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Wairau hydro scheme would hasten terns’ decline

28 June 2006 - Nelson

Wairau hydro scheme would hasten terns’ decline

The number of black-fronted terns wintering in the Bay of Plenty has declined over the past 30 years according to regular winter counts, and building a hydro-electric power scheme on their breeding grounds on the Wairau River would hasten the species’ decline, Forest & Bird says.

Tauranga-based power company TrustPower proposes to divert most of the Wairau River flow into a 50km canal to develop a hydro scheme in Marlborough, destroying vital habitat where black-fronted terns and other endangered birdlife breed.

Black-fronted terns breed on South Island braided rivers like the Wairau, and fly to the coasts of the North and South Islands in the autumn to feed and winter over.

The Wairau is one of the most important breeding grounds for black-fronted terns, with 12% of their total population breeding there.

TrustPower’s own “backyard,” the Bay of Plenty, is a key North Island wintering location for black-fronted terns, and winter counts by Ornithological Society of New Zealand’s Paddy Latham between 1977 and 2002 show a marked decline in the numbers of black-fronted terns wintering there.

Mr Latham counted a maximum of 58 in the winter of 1978, but the maximum winter count numbers declined sharply through the 1990s to a low of seven in 1997 and 1999. His last winter maximum count, in 2002, was of just 10 terns. Although he has not conducted winter counts there since, Mr Latham does not expect numbers have recovered subsequently.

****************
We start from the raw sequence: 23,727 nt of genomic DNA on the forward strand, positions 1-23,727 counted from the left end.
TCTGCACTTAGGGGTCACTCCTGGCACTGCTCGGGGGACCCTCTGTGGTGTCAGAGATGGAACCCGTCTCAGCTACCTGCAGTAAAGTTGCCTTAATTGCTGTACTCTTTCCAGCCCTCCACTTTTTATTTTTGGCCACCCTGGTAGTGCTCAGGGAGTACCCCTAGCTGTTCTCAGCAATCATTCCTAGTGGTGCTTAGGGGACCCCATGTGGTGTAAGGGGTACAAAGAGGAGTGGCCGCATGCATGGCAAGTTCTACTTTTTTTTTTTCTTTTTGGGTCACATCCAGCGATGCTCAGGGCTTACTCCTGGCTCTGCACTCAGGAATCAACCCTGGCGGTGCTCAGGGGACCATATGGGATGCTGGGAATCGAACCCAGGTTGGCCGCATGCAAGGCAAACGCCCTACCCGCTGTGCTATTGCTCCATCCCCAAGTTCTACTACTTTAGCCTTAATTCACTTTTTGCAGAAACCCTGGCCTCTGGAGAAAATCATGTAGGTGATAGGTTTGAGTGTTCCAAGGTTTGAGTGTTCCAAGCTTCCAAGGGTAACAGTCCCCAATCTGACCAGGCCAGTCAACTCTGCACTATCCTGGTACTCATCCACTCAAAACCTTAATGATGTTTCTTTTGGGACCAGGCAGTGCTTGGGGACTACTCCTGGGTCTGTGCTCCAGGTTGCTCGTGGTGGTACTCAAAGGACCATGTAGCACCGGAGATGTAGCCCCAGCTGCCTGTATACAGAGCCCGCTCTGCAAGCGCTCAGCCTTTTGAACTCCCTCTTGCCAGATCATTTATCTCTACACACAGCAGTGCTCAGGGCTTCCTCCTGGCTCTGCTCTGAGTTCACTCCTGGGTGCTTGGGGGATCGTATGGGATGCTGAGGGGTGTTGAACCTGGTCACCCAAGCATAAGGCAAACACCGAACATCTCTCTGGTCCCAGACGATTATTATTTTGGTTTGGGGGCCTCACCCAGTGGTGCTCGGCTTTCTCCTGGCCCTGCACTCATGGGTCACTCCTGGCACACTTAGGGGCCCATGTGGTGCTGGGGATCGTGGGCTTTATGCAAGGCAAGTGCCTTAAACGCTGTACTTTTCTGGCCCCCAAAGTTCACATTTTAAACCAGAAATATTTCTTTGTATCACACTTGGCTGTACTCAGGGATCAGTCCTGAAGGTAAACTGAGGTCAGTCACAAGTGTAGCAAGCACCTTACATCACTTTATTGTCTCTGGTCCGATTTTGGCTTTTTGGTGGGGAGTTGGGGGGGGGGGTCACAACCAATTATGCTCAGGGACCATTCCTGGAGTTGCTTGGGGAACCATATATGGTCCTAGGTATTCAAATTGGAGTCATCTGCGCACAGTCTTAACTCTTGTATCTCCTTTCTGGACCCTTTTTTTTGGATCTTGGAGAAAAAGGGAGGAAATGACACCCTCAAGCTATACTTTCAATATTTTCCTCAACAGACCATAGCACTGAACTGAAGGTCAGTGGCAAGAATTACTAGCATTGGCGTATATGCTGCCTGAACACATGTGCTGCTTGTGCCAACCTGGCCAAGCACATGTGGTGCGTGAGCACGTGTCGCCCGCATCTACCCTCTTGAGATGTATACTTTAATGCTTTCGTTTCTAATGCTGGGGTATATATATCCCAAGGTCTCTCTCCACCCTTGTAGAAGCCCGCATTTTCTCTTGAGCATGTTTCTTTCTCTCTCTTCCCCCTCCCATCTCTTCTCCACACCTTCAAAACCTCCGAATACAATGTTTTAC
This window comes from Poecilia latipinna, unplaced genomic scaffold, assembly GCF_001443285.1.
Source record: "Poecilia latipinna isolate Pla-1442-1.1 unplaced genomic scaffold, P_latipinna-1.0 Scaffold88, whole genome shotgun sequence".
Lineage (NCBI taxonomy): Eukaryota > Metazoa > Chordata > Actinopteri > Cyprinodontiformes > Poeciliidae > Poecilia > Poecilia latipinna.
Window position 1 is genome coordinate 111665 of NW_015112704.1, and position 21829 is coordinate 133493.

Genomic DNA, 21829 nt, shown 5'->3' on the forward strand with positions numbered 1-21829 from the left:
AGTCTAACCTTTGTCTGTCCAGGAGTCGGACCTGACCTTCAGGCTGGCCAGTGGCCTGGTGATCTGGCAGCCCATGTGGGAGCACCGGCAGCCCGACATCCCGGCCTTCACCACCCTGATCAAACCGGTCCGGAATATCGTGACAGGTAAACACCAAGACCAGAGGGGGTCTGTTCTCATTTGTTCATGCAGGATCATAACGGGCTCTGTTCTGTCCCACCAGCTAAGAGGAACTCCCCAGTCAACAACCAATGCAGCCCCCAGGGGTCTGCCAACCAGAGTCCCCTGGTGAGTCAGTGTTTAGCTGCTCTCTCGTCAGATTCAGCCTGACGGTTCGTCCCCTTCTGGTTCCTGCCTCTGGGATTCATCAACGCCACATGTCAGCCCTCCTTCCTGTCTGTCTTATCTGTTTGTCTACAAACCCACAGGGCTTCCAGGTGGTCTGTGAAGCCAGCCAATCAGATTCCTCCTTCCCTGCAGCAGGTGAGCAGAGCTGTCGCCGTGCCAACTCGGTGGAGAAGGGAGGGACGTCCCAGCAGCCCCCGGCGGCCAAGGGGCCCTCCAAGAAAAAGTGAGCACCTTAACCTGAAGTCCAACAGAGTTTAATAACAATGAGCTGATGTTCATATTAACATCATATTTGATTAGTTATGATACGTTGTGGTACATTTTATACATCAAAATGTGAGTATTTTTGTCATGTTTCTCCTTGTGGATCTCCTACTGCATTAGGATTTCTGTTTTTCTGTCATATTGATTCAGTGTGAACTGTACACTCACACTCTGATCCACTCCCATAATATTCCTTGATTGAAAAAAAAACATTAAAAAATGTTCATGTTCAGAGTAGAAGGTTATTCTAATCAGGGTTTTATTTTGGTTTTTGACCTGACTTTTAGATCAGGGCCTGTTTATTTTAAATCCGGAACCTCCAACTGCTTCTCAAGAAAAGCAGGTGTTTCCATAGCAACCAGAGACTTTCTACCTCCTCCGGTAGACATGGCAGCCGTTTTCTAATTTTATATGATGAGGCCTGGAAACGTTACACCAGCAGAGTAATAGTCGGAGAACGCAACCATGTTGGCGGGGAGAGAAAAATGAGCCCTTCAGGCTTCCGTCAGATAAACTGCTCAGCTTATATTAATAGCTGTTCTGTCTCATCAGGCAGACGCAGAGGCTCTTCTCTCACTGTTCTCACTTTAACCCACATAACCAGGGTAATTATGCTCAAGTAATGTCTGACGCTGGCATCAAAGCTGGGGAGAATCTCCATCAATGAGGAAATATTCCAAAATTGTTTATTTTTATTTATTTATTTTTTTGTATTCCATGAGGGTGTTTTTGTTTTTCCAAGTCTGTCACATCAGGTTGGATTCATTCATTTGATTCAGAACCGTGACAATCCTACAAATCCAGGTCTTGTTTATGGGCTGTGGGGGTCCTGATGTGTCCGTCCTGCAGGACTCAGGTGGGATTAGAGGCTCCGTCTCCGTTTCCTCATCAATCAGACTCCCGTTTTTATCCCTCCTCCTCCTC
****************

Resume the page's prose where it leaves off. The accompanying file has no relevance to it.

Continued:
Recent winter maximum counts are far lower than winter maximum counts in the early 1950s which recorded numbers between 60 and 129 birds.

If winter maximum counts continue to fall at the rate they declined between 1981 and 2002, there would be no black-fronted terns wintering in the Bay of Plenty by 2010.

Maximum winter counts in the Bay of Plenty are an indicator of the terns’ overall population in the region. There are an estimated 5,000 black-fronted terns left in New Zealand and the species is listed as being in serious decline.

It is also included on the IUCN (World Conservation Union) 2006 “Red List” of Species Threatened with Extinction as Endangered, and the IUCN list notes rapid population decline in some wintering sites.

Forest & Bird Top of the South Island Field Officer Debs Martin says if the Wairau hydro scheme goes ahead it will further endanger the terns’ already precarious situation.

The scheme would cause smaller braids of the Wairau to dry up for much of the year, destroying important habitat for fish and water insects, and significantly reducing food supply for birds by an estimated 40%, and will increase access by predators to nest sites.

Sustained low flows may also increase summer water temperatures to levels that could kill fish and insects, further reducing birds’ food supply, Debs Martin says.

Forest & Bird is among more than 900 groups and individuals who have made submissions against the hydro scheme going ahead.

The importance of the Wairau as a breeding ground for black-fronted terns is one of the main reasons why Forest & Bird is also seeking international protection for the Wairau under the Ramsar Convention on Wetlands.

Maximum winter counts for black-fronted tern in the Bay of Plenty 1977-2002

Year Terns
1977 29
1978 58
1979 14
1981 35
1982 43
1983 38
1984 26
1985 40
1986 31
1987 25
1988 45
1989 26
1990 17
1991 18
1992 12
1993 11
1994 19
1995 11
1996 11
1997 7
1998 12
1999 7
2000 16
2001 12
2002 10


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